Prophets OF Boom


Forbes - - CONTENTS - re­ported By pamela am­Bler, an­gel au-ye­ung, grace chung, jeff kau­flin, alex kon­rad, laura shin and nathan Vardi

The cra­zi­est bub­ble ever has cre­ated bil­lion-dol­lar for­tunes, al­most overnight. Meet the freaks, geeks and mes­sianic vi­sion­ar­ies who have scored cryp­tocur­rency riches.

In the world of cryp­tocur­rency, where bil­lion-dol­lar for­tunes can be made overnight, speed is ev­ery­thing— and CZ is the fastest of them all. From closet-size of­fices in Tokyo—“I would touch four peo­ple if I turned around in a cir­cle”—the 41-year-old Chi­nese-Cana­dian coder runs Bi­nance, a cryp­tocur­rency ex­change that has gone from a stand­ing start to the largest on the planet in just un­der 180 days. CZ (born Chang­peng Zhao) cut his teeth mak­ing high-fre­quency trad­ing sys­tems for Wall Street’s flash boys, and he built Bi­nance to be a Fer­rari. His ex­change can process a blaz­ing 1.4 mil­lion trans­ac­tions a sec­ond and on a peak trad­ing day in Jan­uary pro­cessed 3.5 bil­lion new or­ders, can­cels and trades. Spec­u­la­tors (some 25% of them from the U.S.) use Bi­nance to trade 120 dif­fer­ent coins, gen­er­at­ing $200 mil­lion in prof­its for CZ’s ex­change last quar­ter. BNB, the vir­tual coin CZ cre­ated in Au­gust that gives hold­ers a 50% dis­count on trad­ing fees, has a mar­ket cap of $1.3 bil­lion. His stake in Bi­nance and his coins give CZ a per­sonal for­tune worth as much as $2 bil­lion.

He is hardly alone in be­com­ing in­sanely and in­stantly rich from crypto. Chris Larsen, a long­time tech exec known for co­found­ing a string of fin­tech apps, saw his net worth flirt with $20 bil­lion at the height of cryp­to­ma­nia in early Jan­uary, based on his own­er­ship of 5.2 bil­lion XRP, the to­kens of Rip­ple, the com­pany he founded. XRP has since crashed 65%, but Larsen still tops Forbes’ first crypto rich list, our (nec­es­sar­ily in­ex­act) ac­count­ing of the 20 wealth­i­est peo­ple in crypto.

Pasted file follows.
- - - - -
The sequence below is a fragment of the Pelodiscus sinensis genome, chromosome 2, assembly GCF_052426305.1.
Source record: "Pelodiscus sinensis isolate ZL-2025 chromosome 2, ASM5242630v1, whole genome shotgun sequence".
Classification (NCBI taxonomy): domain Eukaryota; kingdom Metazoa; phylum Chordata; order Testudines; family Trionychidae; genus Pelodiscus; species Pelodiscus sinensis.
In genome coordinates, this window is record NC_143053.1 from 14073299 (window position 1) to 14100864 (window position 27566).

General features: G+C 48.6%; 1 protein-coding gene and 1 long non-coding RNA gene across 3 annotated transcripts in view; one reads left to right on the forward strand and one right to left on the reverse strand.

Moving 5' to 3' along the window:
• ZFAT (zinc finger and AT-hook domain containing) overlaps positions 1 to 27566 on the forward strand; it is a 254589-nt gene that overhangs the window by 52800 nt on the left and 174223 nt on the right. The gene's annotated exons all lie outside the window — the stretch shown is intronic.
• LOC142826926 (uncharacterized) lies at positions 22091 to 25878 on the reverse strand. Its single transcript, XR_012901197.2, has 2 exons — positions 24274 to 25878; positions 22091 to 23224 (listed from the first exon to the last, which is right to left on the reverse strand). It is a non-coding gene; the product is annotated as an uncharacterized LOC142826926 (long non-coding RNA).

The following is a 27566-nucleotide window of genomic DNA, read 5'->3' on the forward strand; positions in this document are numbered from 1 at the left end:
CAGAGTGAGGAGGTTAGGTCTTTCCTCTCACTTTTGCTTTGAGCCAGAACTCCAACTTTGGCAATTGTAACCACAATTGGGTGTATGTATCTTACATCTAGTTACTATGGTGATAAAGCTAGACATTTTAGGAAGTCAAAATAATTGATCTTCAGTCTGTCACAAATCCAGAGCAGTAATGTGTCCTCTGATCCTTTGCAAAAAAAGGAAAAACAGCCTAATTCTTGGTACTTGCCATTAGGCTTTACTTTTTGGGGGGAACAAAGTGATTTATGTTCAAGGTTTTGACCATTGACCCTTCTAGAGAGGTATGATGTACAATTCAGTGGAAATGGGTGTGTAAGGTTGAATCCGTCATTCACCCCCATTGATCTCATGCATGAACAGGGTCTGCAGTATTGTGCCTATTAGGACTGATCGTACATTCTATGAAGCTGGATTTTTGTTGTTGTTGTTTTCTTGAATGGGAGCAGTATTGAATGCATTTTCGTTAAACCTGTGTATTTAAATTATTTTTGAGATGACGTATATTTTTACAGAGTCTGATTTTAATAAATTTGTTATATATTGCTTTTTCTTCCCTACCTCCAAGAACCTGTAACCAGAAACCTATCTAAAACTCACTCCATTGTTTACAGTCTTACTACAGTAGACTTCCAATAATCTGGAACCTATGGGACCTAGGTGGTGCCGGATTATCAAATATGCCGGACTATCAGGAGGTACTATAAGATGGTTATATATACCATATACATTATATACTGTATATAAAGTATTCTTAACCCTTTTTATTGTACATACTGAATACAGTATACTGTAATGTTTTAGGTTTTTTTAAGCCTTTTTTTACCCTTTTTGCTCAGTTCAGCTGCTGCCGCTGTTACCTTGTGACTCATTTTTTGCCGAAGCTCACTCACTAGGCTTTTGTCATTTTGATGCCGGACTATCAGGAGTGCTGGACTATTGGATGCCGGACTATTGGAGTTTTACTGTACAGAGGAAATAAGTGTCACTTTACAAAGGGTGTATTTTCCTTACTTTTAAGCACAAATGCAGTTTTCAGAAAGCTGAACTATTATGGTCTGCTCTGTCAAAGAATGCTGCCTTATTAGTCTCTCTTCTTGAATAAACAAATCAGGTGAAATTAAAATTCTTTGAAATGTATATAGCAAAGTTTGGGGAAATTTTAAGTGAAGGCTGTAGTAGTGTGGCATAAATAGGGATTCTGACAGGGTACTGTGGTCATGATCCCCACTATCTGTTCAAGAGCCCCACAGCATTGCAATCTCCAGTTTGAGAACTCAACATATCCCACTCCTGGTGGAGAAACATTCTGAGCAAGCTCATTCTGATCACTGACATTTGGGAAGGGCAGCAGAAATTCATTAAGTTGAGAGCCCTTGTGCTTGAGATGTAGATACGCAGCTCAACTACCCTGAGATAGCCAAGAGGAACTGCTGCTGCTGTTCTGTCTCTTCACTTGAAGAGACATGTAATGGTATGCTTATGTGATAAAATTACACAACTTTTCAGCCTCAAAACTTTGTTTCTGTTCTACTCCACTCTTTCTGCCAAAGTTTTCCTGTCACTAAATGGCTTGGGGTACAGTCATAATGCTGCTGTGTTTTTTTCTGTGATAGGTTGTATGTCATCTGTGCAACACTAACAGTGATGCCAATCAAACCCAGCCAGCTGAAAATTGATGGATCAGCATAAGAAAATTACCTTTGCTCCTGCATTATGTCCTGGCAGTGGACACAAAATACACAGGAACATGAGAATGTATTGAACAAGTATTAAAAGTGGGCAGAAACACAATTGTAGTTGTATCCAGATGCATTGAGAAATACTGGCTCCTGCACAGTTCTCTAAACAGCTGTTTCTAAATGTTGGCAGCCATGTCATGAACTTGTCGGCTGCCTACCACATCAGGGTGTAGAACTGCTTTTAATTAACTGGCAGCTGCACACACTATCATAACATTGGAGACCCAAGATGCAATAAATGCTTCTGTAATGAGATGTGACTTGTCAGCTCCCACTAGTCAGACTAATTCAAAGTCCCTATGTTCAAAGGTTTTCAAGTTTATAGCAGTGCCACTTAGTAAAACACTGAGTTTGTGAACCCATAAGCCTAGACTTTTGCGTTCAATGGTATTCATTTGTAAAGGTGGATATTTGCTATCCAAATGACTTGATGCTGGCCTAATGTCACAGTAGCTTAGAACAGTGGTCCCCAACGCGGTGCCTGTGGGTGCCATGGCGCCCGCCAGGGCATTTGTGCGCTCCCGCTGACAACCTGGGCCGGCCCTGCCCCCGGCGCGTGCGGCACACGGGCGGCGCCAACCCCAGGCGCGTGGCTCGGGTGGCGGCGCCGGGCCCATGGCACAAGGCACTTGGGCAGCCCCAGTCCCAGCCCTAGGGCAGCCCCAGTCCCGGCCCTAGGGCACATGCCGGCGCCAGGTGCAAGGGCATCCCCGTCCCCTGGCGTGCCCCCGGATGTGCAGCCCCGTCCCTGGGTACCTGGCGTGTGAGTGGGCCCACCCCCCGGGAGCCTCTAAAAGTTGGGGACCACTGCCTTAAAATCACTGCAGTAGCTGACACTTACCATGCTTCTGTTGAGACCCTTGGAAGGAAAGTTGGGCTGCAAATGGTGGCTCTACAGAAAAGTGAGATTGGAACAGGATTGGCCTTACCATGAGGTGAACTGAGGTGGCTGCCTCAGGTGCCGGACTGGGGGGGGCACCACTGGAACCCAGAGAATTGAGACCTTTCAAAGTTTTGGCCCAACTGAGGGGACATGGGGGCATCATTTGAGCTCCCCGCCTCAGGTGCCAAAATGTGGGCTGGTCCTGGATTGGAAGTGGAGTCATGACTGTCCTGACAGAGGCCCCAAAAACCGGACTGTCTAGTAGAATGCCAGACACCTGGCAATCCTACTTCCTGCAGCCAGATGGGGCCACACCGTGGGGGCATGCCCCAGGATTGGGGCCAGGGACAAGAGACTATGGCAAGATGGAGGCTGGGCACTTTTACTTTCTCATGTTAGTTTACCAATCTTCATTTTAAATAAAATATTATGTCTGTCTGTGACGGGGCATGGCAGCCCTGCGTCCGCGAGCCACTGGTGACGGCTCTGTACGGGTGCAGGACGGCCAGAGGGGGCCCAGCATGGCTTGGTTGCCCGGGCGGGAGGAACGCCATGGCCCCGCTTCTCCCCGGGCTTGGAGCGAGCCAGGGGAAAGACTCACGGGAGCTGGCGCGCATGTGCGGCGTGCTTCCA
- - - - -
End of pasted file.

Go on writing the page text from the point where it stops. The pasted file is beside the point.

There are now nearly 1,500 cryp­toas­sets in ex­is­tence, val­ued at an ag­gre­gate of $550 bil­lion, up 31 times since the be­gin­ning of 2017. While the prices of in­di­vid­ual cryp­to­coins con­tinue to swing wildly—Bit­coin is down al­most 50% from its peak—it’s clear that blockchain-based cur­rency is here to stay and that these vir­tual as­sets have real, al­beit volatile and spec­u­la­tive, value. Black­mar­ket trans­ac­tions, tax avoid­ance by in­di­vid­u­als and sanc­tions-dodg­ing by coun­tries like North Korea fuel part of the de­mand, but so does a wide­spread ex­cite­ment over the tech­nol­ogy and an ide­o­log­i­cal de­sire for money to be free from the whim­sies of nation-states.

The win­ners of this dig­i­tal lot­tery dif­fer from those in pre­vi­ous ma­nias. The shad­owy begin­nings, at once an­ar­chis­tic, utopian and lib­er­tar­ian, drew an odd lot of pioneers who ranged from anti­estab­lish­ment cypher­punks and elec­tric­ity-guz­zling “min­ers” to pre­scient Sil­i­con Val­ley fi­nanciers and a larger-than-usual as­sort­ment of the just plain lucky “hodlers” (the typo-in­spired crypto jar­gon for “buy and hold” in­vestors). As in any gold rush, sell­ing the pans and pick­axes—in this case run­ning ex­changes—is prov­ing a more re­li­able path to riches than spec­u­la­tion. And, of course, easy money—es­pe­cially if it’s viewed as a bearer as­set—at­tracts scam artists and thieves.